NEW YORK — Television isn’t real life. That’s what I was telling myself, anyway, as I prepared with the rest of a packed studio to yell a phrase I would never utter on my own: “Kill these kittens!” One rehearsal, and we weren’t loud enough. Another, and then, about 30 minutes later, I was bellowing on camera, calling for the execution of two adorable little felines that would air that night on “The Colbert Report.”
As fans of the multiple-Emmy-winning program know, “The Colbert Report” is satire. The cry, of course, was specious, and the kittens left the studio unharmed. But that moment — and the hours that led up to it — epitomized the topsy-turvy experience of witnessing a taping of the half-hour show, which is broadcast by Comedy Central at 11:30 p.m. Monday through Thursday.
That day had begun months before, when a random click on the program’s website (www.colbertnation.com) showed that a new batch of tickets had been released. These tickets, which are free, are generally released two to three months before tapings and distributed on a first-come, first-served basis, by e-mail. In order to guarantee that all of the studio’s 150 seats are filled, however, tickets that have been relinquished are frequently posted closer to taping dates, and fans may sign up for standby tickets at the studio, starting at 4 p.m. the day of a taping.
In all the follow-up e-mails, stating conditions, is the warning that having a ticket does not guarantee admission, as each 7:30 p.m. taping is overbooked. Ticket holders are required to be in line at the West Side studio by 6 p.m. but are advised to arrive at least 15 minutes earlier. At 4:30 p.m. the day of our taping, there were approximately 25 people already there and the line, which is outdoors but under a canopy, quickly grew. Close to two hours later, the line began to move, as we worked our way through a metal detector, received numbered tickets, and packed into a small waiting room, where tapes of the show were drowned out by the anticipatory buzz of the crowd.
That excitement was soon to be stoked. Participation in a taping is quite different from passive viewing. “Remember, Stephen feeds off your energy,” the staff said. Comparing “The Colbert Report” with “The Daily Show,” which spawned it eight years ago, they reminded us “Stephen does this show by himself.” Cheer loudly. Laugh louder, we were told, “Stephen eats that [stuff] up.”
By the time we were ushered into the surprisingly small studio, sometime after 7, we were primed. Which was just as well, as the warm-up comedian, Jared Logan (who alternates with Paul Mercurio), basically confined himself to asking where people were from. The stage manager came out with some final directions as staffers and camera operators scurried around.
The payoff for all the waiting had arrived. Before each taping, Colbert holds a brief question-and-answer session with the audience. After being repeatedly reminded that Colbert, the actor, is not Colbert, the “high-status idiot” he plays, this was our chance to see the difference. “I’m not the horrible person I play on TV,” said the actor and political satirist, who answered one query about childhood pets (he had a snail) and talked about his alma mater, Northwestern, with a prospective student. Colbert has famously sung duets with such guests as Barry Manilow and Tony Bennett, and one query he fielded asked who his dream duet partner would be. “Jesus,” the host replied, thoughtfully, as if musing over the question. And then, as is fitting for a veteran of Second City’s improv comedy, he ran with it, doing a bit of song and dance from “Jesus Christ, Superstar.”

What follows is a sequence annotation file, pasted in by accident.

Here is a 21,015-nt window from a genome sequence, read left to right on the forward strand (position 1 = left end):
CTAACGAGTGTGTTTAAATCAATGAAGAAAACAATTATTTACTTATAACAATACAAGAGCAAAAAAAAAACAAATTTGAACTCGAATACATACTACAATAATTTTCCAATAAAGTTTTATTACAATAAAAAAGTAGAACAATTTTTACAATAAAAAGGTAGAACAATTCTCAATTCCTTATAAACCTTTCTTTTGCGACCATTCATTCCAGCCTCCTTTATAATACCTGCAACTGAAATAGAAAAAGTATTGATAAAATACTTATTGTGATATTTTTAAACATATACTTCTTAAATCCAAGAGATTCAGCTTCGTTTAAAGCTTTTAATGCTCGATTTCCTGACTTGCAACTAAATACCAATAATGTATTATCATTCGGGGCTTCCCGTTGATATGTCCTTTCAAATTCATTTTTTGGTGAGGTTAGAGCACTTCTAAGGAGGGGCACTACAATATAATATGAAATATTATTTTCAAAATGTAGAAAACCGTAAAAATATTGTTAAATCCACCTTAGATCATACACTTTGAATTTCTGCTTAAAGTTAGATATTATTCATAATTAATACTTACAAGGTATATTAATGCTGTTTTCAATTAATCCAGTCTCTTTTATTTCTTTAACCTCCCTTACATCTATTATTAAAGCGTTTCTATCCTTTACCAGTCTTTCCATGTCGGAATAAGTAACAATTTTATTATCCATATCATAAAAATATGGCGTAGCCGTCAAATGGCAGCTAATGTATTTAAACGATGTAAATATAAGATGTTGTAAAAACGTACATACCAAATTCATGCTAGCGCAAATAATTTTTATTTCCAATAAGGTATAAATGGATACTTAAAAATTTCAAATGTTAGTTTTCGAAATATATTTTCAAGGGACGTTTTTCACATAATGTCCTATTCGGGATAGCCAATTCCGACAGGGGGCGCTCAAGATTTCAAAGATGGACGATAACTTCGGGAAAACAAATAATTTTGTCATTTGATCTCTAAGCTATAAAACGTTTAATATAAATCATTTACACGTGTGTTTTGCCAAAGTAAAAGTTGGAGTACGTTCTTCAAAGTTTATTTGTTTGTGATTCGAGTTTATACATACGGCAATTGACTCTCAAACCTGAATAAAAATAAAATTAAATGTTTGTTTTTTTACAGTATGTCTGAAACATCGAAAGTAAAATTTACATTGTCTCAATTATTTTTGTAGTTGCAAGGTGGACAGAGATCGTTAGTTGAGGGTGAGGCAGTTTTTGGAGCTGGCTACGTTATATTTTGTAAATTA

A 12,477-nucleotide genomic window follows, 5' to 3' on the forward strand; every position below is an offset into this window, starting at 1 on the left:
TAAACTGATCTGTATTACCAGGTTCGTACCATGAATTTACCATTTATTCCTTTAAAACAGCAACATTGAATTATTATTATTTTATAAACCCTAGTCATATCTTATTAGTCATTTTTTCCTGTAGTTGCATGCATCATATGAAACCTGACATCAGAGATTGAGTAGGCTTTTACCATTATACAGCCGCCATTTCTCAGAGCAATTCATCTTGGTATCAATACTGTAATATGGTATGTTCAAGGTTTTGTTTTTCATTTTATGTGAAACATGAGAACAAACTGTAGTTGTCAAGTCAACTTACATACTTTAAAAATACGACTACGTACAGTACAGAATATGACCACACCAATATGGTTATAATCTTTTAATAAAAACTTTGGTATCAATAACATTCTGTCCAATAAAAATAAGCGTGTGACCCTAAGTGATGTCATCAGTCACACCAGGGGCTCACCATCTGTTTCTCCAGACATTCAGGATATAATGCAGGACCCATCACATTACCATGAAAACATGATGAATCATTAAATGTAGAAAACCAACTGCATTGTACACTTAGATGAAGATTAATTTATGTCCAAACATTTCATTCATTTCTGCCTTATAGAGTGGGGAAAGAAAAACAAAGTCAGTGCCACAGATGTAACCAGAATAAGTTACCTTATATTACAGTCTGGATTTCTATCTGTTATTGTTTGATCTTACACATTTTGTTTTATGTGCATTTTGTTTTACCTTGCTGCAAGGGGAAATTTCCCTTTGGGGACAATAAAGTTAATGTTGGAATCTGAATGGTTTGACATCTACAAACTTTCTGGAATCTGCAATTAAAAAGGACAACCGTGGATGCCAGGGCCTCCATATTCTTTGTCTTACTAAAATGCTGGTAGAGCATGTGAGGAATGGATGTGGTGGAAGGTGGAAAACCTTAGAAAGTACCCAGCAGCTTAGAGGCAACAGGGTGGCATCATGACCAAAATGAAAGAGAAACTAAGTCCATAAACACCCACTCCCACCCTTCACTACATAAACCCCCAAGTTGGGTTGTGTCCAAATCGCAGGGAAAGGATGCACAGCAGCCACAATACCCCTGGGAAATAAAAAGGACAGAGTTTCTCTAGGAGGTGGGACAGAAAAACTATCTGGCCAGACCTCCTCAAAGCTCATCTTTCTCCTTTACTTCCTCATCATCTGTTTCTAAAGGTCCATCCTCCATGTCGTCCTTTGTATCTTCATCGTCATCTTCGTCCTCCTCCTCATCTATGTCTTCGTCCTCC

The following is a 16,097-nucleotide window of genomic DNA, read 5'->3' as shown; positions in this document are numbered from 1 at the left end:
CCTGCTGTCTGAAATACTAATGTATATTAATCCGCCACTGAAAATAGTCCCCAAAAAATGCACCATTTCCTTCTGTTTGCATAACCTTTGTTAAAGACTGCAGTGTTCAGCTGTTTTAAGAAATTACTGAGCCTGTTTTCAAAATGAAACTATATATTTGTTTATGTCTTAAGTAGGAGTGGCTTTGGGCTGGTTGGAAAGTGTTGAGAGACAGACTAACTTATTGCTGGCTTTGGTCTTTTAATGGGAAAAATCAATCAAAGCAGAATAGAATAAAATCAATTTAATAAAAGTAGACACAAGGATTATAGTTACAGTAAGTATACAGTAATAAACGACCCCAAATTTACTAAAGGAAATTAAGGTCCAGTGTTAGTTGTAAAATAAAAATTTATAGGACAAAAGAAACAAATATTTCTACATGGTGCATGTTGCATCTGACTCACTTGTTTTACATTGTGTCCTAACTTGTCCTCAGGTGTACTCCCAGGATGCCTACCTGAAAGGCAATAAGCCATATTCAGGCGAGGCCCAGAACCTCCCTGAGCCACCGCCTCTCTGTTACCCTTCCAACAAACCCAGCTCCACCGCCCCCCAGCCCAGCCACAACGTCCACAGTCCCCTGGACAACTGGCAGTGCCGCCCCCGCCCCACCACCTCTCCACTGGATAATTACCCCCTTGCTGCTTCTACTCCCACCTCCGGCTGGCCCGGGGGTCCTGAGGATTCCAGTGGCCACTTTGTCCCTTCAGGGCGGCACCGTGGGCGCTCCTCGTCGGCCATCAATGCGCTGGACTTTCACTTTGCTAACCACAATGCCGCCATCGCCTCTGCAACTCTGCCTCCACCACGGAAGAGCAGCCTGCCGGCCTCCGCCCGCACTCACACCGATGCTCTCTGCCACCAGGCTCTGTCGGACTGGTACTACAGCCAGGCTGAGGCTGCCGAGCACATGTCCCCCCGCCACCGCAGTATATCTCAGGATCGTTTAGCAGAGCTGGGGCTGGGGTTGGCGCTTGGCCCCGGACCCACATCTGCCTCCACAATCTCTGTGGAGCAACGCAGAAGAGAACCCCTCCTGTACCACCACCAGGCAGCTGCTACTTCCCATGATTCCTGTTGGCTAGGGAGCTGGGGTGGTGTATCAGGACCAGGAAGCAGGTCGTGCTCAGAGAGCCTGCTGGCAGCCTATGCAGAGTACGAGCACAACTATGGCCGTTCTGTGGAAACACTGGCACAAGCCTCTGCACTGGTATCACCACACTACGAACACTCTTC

Before each taping, Stephen Colbert holds a brief question-and-answer session with the audience. . . . ‘I’m not the horrible person I play on TV,’ said the actor, who answered one query about childhood pets (he had a snail).
More than three hours had passed by the time the taping began, but the full immersion into the Colbert world paid off. As the star reentered for the camera, bounding around the small set, the crowd went wild, nearly drowning out the opening jokes. When Colbert, in character, appeared to praise New York mayoral candidate Joe Lhota for a tactless comment, we were ready. A few days before, a subway line in Brooklyn had been halted temporarily when kittens had been spotted on the tracks, a move Lhota had vaguely decried. Seated at his desk, Colbert, whose character is both right wing and clueless, offered to endorse Lhota — give him “the Colbert bump” — if he would simply make good on his words. The tiny felines, which had been rescued, were produced and Lhota invited to — yes — “kill these kittens.”
The humor progressed from the local to the national stage, and the show wound up with an appearance by musical guest John Prine. Software problems caused some delays, and the studio was treated to a couple of songs before the on-air version was successfully taped. Several lines that the host had flubbed were retaped as well. Without much coaxing, the audience laughed at the repeated jokes, enjoying the insider status. And then it was over. We walked out into the night. Back to real life.
THE COLBERT REPORT 513 West 54th St., New York. Tickets are free and available at www.colbertnation.com. Up to four tickets may be requested at one time. Sign up for standby tickets on taping days in front of the studio at 4 p.m. Tickets are nontransferable. Ticket holders must be 18 years old. Ticket releases are tweeted @Spiffomatic64.